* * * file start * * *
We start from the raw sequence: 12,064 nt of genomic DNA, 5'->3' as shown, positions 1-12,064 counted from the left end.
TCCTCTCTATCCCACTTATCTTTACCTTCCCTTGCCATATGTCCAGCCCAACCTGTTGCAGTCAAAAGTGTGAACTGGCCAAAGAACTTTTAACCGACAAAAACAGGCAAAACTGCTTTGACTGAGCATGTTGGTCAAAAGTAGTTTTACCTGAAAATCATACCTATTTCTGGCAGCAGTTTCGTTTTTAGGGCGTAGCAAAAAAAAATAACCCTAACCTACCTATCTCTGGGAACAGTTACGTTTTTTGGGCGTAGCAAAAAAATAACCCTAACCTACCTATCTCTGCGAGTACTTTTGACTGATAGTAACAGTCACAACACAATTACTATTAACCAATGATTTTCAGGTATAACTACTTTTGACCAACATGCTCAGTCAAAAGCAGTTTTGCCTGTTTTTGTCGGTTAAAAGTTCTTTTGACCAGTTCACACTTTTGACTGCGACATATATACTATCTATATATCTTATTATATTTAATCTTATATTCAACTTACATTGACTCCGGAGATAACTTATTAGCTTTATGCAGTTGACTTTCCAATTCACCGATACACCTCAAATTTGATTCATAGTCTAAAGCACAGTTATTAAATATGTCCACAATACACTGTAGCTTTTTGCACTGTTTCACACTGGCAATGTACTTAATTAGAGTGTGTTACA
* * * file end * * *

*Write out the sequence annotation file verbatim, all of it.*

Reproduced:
We start from the raw sequence: 12,064 nt of genomic DNA, 5'->3' as shown, positions 1-12,064 counted from the left end.
TCCTCTCTATCCCACTTATCTTTACCTTCCCTTGCCATATGTCCAGCCCAACCTGTTGCAGTCAAAAGTGTGAACTGGCCAAAGAACTTTTAACCGACAAAAACAGGCAAAACTGCTTTGACTGAGCATGTTGGTCAAAAGTAGTTTTACCTGAAAATCATACCTATTTCTGGCAGCAGTTTCGTTTTTAGGGCGTAGCAAAAAAAAATAACCCTAACCTACCTATCTCTGGGAACAGTTACGTTTTTTGGGCGTAGCAAAAAAATAACCCTAACCTACCTATCTCTGCGAGTACTTTTGACTGATAGTAACAGTCACAACACAATTACTATTAACCAATGATTTTCAGGTATAACTACTTTTGACCAACATGCTCAGTCAAAAGCAGTTTTGCCTGTTTTTGTCGGTTAAAAGTTCTTTTGACCAGTTCACACTTTTGACTGCGACATATATACTATCTATATATCTTATTATATTTAATCTTATATTCAACTTACATTGACTCCGGAGATAACTTATTAGCTTTATGCAGTTGACTTTCCAATTCACCGATACACCTCAAATTTGATTCATAGTCTAAAGCACAGTTATTAAATATGTCCACAATACACTGTAGCTTTTTGCACTGTTTCACACTGGCAATGTACTTAATTAGAGTGTGTTACA